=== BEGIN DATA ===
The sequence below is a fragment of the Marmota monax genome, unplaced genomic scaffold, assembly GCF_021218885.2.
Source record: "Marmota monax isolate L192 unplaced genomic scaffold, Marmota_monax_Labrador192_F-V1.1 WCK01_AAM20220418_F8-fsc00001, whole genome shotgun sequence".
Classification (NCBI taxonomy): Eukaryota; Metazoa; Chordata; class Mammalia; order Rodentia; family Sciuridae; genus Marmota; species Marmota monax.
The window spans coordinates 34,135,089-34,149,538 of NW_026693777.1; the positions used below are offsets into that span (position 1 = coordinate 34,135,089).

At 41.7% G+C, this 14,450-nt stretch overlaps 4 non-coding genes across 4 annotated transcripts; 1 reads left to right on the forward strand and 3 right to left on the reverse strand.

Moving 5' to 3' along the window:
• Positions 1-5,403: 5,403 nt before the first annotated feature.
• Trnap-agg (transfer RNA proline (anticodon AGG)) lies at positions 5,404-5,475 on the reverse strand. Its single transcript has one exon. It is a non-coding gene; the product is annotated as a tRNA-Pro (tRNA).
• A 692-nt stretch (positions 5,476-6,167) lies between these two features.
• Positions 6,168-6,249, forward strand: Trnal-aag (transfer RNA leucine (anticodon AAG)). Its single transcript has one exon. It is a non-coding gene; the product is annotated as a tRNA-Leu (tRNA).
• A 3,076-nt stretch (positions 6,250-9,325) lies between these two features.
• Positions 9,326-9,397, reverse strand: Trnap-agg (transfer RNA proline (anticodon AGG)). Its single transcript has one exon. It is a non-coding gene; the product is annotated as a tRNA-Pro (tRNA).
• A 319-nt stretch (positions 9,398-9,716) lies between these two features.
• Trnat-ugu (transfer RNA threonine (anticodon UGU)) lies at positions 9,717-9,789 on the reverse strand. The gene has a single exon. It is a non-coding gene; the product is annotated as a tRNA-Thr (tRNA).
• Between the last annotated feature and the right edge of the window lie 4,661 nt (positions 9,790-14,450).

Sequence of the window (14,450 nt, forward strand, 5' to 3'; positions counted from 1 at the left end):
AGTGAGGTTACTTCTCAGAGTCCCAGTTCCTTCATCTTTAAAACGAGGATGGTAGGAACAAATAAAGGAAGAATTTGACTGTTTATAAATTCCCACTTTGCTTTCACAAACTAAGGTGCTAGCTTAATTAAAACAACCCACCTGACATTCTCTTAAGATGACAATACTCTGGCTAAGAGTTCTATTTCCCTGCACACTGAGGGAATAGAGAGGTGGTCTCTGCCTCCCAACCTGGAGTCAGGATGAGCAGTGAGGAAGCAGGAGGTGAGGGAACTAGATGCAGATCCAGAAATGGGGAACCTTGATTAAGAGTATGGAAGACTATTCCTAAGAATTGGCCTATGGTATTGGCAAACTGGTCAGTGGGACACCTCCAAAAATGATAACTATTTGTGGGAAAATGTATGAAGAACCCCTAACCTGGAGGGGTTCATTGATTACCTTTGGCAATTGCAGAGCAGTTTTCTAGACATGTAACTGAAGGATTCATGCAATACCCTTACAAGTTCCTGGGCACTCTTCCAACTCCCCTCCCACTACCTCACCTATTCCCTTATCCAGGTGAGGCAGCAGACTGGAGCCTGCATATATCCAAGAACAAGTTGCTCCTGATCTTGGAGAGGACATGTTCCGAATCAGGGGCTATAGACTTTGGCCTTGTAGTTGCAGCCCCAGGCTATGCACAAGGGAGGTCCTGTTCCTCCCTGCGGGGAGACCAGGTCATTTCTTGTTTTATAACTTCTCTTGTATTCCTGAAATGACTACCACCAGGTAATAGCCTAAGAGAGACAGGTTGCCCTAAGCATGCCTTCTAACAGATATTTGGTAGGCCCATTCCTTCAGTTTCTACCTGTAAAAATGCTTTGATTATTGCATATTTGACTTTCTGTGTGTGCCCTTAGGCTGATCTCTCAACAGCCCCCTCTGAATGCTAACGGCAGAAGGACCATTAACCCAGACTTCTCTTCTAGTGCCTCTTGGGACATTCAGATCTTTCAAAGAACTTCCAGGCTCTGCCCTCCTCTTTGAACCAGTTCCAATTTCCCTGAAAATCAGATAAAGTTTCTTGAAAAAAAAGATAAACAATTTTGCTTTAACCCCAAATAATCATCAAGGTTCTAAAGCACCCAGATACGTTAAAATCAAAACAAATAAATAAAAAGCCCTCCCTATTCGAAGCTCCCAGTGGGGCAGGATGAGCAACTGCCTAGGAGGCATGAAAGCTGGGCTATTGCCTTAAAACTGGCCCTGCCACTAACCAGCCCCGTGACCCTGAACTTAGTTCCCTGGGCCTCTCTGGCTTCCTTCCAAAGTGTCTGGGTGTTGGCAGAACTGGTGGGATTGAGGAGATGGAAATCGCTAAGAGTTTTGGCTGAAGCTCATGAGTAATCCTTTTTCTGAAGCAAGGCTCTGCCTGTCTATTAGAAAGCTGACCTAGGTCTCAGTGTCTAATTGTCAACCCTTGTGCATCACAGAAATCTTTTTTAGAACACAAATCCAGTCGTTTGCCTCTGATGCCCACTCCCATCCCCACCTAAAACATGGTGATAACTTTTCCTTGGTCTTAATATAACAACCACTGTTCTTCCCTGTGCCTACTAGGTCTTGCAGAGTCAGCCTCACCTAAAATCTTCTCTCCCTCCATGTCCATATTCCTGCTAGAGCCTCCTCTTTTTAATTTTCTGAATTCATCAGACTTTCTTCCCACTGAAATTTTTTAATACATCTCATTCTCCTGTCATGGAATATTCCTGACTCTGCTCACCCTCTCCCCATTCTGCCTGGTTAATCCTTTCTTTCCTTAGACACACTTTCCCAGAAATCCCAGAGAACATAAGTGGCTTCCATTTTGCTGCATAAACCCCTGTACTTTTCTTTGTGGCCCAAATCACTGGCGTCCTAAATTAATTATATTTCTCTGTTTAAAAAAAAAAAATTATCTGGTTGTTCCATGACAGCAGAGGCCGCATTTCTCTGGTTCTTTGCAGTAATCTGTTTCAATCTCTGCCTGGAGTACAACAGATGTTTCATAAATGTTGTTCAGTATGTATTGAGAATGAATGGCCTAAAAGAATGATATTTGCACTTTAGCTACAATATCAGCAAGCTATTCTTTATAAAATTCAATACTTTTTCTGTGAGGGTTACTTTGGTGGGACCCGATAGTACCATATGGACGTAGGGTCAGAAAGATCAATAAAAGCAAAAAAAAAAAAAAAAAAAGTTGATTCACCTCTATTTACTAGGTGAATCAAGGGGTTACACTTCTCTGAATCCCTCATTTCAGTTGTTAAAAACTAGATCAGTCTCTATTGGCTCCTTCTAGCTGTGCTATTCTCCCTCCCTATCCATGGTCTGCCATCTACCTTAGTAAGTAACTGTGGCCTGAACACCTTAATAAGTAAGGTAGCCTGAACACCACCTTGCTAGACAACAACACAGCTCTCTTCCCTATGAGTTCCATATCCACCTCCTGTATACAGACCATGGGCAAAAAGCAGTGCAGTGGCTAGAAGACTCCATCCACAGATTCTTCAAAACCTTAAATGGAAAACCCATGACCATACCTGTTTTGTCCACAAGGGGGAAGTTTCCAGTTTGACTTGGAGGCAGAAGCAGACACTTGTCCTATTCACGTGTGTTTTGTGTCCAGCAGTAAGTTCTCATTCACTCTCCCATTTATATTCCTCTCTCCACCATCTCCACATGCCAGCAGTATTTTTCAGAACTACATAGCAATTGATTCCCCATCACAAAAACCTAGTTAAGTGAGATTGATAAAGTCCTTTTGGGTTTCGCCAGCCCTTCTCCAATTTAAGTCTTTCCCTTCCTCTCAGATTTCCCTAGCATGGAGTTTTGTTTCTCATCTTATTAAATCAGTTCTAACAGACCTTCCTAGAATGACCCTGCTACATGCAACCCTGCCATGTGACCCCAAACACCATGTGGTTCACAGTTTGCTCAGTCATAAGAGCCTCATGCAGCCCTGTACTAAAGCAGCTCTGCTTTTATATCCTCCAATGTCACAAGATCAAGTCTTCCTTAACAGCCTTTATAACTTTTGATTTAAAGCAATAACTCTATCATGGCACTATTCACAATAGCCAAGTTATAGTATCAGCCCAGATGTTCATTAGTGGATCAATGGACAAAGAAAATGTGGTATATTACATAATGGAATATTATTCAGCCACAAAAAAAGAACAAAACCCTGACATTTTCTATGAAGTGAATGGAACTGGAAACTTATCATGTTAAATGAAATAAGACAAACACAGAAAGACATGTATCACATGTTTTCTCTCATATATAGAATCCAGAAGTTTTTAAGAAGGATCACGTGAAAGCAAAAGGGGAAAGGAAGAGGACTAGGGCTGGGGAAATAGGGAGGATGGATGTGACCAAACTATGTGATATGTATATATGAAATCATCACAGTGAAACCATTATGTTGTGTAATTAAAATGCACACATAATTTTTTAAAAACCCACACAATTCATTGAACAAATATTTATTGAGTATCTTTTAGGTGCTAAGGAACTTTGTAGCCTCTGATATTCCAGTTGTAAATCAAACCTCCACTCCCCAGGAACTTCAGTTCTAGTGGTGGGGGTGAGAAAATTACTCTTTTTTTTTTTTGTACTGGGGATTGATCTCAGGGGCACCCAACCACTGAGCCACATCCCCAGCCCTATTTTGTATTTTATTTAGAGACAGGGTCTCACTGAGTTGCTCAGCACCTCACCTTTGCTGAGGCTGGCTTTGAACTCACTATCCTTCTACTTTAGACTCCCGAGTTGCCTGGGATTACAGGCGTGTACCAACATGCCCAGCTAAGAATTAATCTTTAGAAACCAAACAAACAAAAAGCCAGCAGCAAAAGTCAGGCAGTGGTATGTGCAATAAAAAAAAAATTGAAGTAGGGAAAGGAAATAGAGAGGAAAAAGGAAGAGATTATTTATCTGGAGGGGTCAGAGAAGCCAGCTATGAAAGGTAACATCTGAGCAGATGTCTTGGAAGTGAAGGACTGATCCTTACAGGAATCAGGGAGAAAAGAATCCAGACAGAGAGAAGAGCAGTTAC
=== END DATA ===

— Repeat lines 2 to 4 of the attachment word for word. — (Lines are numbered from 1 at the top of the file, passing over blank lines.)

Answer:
Source record: "Marmota monax isolate L192 unplaced genomic scaffold, Marmota_monax_Labrador192_F-V1.1 WCK01_AAM20220418_F8-fsc00001, whole genome shotgun sequence".
Classification (NCBI taxonomy): Eukaryota; Metazoa; Chordata; class Mammalia; order Rodentia; family Sciuridae; genus Marmota; species Marmota monax.
The window spans coordinates 34,135,089-34,149,538 of NW_026693777.1; the positions used below are offsets into that span (position 1 = coordinate 34,135,089).